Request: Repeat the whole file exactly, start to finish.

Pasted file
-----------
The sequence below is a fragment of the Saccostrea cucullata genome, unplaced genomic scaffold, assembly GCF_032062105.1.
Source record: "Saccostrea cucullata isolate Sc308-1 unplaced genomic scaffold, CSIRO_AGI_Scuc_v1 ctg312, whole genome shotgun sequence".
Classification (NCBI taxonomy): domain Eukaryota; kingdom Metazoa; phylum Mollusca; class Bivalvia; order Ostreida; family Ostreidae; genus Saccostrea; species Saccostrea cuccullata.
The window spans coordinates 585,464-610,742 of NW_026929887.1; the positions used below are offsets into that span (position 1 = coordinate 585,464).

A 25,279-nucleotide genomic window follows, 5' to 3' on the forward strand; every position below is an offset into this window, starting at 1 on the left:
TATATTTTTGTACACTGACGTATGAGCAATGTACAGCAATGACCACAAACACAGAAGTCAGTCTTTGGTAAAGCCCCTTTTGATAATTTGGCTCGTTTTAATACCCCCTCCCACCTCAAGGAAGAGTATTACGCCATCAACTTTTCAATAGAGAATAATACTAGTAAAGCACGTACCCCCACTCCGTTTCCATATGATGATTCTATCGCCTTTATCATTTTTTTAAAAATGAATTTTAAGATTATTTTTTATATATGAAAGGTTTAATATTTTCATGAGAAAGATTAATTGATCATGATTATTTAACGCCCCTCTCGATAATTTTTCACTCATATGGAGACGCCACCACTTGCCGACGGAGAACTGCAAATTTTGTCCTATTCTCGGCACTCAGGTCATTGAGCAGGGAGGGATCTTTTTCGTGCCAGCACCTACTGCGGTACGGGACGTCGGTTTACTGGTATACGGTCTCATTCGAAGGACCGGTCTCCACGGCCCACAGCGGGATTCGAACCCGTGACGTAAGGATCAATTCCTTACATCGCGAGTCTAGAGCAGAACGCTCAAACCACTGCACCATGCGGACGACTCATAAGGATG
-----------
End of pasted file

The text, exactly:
The sequence below is a fragment of the Saccostrea cucullata genome, unplaced genomic scaffold, assembly GCF_032062105.1.
Source record: "Saccostrea cucullata isolate Sc308-1 unplaced genomic scaffold, CSIRO_AGI_Scuc_v1 ctg312, whole genome shotgun sequence".
Classification (NCBI taxonomy): domain Eukaryota; kingdom Metazoa; phylum Mollusca; class Bivalvia; order Ostreida; family Ostreidae; genus Saccostrea; species Saccostrea cuccullata.
The window spans coordinates 585,464-610,742 of NW_026929887.1; the positions used below are offsets into that span (position 1 = coordinate 585,464).

A 25,279-nucleotide genomic window follows, 5' to 3' on the forward strand; every position below is an offset into this window, starting at 1 on the left:
TATATTTTTGTACACTGACGTATGAGCAATGTACAGCAATGACCACAAACACAGAAGTCAGTCTTTGGTAAAGCCCCTTTTGATAATTTGGCTCGTTTTAATACCCCCTCCCACCTCAAGGAAGAGTATTACGCCATCAACTTTTCAATAGAGAATAATACTAGTAAAGCACGTACCCCCACTCCGTTTCCATATGATGATTCTATCGCCTTTATCATTTTTTTAAAAATGAATTTTAAGATTATTTTTTATATATGAAAGGTTTAATATTTTCATGAGAAAGATTAATTGATCATGATTATTTAACGCCCCTCTCGATAATTTTTCACTCATATGGAGACGCCACCACTTGCCGACGGAGAACTGCAAATTTTGTCCTATTCTCGGCACTCAGGTCATTGAGCAGGGAGGGATCTTTTTCGTGCCAGCACCTACTGCGGTACGGGACGTCGGTTTACTGGTATACGGTCTCATTCGAAGGACCGGTCTCCACGGCCCACAGCGGGATTCGAACCCGTGACGTAAGGATCAATTCCTTACATCGCGAGTCTAGAGCAGAACGCTCAAACCACTGCACCATGCGGACGACTCATAAGGATG